The Spark...The Flame
Update: Our randomly chosen winner is Lisa Hutson. Congrats!
If you didn’t win, don’t worry. There’ll be another chance next Monday when my blog guest will be historical romance author and dedicated “Jane-ite” Regina Jeffers!
You’re in for such a treat! My blog guest, Avon author Katharine Ashe explores that highly combustible moment when love strikes without warning. Don’t think there is such a thing as love at first sight? Katharine may make a believer of you.
“You’re not thinking I’m someone else?”
“I know you are not.”
“Or that we’ve met before?”
“I know we have not.” …
“You’re not making a joke?”
“I have not yet learned how to joke that way. I think now I never will.”
With a handful of perfect words and a long, steady stare, Maria and Tony in the film West Side Story fall in love. Nineteen-sixties Hollywood never put its clunky special effects capabilities to such sublime use as in that moment. The setting—unremarkable, a dingy urban dance hall—sizzles with potential, boys and girls from rival street gangs ruffed up like cocks ready for competition. Latin jazz tumbles, trumpets scream, skirts swirl, and the moment the lovers see one another all of that fades away. Literally. The music grows softer, the screen grows softer, and there are only two people, a girl and a boy, gazing at one another. Falling in love at first sight.
Like Shakespeare’s Romeo and Juliet, West Side Story paints young love beautifully: instant, complete, overwhelming. First love flares as a spark of utter brilliance. Innocence and eagerness and desire intertwine, kindling a passion that is new, untested, entirely unspoiled and lightening fast. No wonder we watch this story over and over again! No wonder filmmakers keep remaking it. The sweet, heady, wild ride of new love is captivating.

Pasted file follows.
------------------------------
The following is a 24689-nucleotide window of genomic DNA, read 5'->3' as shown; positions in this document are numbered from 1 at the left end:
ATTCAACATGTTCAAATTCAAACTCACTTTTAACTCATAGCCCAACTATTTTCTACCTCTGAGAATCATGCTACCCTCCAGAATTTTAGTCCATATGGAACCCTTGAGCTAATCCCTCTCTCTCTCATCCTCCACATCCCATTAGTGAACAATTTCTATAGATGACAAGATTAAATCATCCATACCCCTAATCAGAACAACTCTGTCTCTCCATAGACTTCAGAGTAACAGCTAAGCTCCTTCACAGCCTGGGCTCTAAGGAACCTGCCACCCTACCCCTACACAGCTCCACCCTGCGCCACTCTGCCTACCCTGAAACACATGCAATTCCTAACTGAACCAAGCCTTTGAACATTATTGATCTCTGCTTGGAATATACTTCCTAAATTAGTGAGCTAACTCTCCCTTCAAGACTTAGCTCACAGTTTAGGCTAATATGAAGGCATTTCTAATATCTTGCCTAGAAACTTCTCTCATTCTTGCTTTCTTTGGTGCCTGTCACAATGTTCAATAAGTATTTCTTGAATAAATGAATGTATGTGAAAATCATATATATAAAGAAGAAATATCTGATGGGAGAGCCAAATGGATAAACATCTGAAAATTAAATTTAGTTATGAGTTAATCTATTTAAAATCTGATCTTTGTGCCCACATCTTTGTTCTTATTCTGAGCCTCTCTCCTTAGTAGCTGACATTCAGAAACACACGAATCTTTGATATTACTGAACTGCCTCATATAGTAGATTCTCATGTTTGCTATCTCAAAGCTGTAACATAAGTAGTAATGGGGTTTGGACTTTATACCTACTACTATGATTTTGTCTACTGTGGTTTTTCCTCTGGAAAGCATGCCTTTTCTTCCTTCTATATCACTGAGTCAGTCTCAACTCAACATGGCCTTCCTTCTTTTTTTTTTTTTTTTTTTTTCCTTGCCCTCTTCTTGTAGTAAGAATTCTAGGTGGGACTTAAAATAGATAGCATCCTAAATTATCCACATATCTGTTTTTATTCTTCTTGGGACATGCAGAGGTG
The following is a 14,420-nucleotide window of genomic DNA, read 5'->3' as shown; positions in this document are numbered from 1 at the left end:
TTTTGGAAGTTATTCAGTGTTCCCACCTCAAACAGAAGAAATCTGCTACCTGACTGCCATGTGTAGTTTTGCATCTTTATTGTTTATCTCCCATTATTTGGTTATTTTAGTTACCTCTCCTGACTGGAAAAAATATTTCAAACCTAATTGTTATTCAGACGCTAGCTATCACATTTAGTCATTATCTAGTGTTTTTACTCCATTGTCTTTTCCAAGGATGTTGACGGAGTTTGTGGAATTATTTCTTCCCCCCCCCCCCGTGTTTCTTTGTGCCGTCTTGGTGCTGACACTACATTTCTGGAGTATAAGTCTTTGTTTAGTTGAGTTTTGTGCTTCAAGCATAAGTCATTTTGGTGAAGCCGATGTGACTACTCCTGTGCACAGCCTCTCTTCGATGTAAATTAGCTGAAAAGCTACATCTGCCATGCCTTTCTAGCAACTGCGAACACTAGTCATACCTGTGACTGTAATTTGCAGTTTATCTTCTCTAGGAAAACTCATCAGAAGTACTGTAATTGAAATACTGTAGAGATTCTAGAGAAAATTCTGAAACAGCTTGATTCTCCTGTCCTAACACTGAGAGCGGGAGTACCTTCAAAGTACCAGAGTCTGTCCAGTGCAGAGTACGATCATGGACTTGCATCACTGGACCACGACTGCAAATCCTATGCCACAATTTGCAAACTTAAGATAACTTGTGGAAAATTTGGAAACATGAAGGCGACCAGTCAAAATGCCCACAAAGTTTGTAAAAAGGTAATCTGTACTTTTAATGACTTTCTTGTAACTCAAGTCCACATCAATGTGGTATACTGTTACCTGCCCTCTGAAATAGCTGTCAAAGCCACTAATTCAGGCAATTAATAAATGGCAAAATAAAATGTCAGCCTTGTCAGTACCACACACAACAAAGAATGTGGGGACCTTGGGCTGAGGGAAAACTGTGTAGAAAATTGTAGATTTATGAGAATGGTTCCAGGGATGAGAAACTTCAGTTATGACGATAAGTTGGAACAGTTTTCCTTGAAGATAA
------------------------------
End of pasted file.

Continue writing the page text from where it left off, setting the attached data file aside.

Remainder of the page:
Now, I have heard people claim that love at first sight is not real love. To that I say: Of course it is.
Love is grand, wide, all encompassing, and generous. It cannot be confined to an individual act of passion, one type of emotion, or even a single ecstatic spiritual experience. Love is lots of things. It is that first glance, the spark of awareness that something is happening beyond control. It is that first smile, the first laugh, when sensibilities meet and mingle seemingly without effort. It is that first touch, the discovery that the shimmering vision of perfection only goes so far before instinct and need kick in. It is the first kiss, wondering, tender, seeking. It is breathtaking and devastatingly passionate.
I am a pushover for a dreamy first love story. But I will admit, yes—young love occasionally does not end well.
That’s what second chances are for.
I adore a romance in which the hero and heroine have lived a bit of life and have learned how to love, truly and lasting. Like the love of a mother for her young children, fierce and protecting. Or the love of a soldier for his country, noble and sacrificing. Love that knows loss and pain yet still burns because… well… What is there to life otherwise? And because hope never dies.
In my novella, A LADY’S WISH (available tomorrow!), Lady Patricia Morgan dreams of experiencing again the passion she tasted as a young lady on one glorious day with a perfect gentleman whose name she never learned. Returning after nine years to England as a war hero, Captain Nikolas Acton cannot forget the girl to whom he gave his heart then who disappeared without trace. Young love. First love. A spark that burns longer and hotter than anyone ever imagined possible.
Except the lovers themselves.
To me, that love is simply irresistible.
What is your favorite first love story? How about your favorite reunion love story? Comment to win a copy of Katharine’s sexy, swashbuckling Regency, CAPTURED BY A ROGUE LORD (coming from Avon on March 29).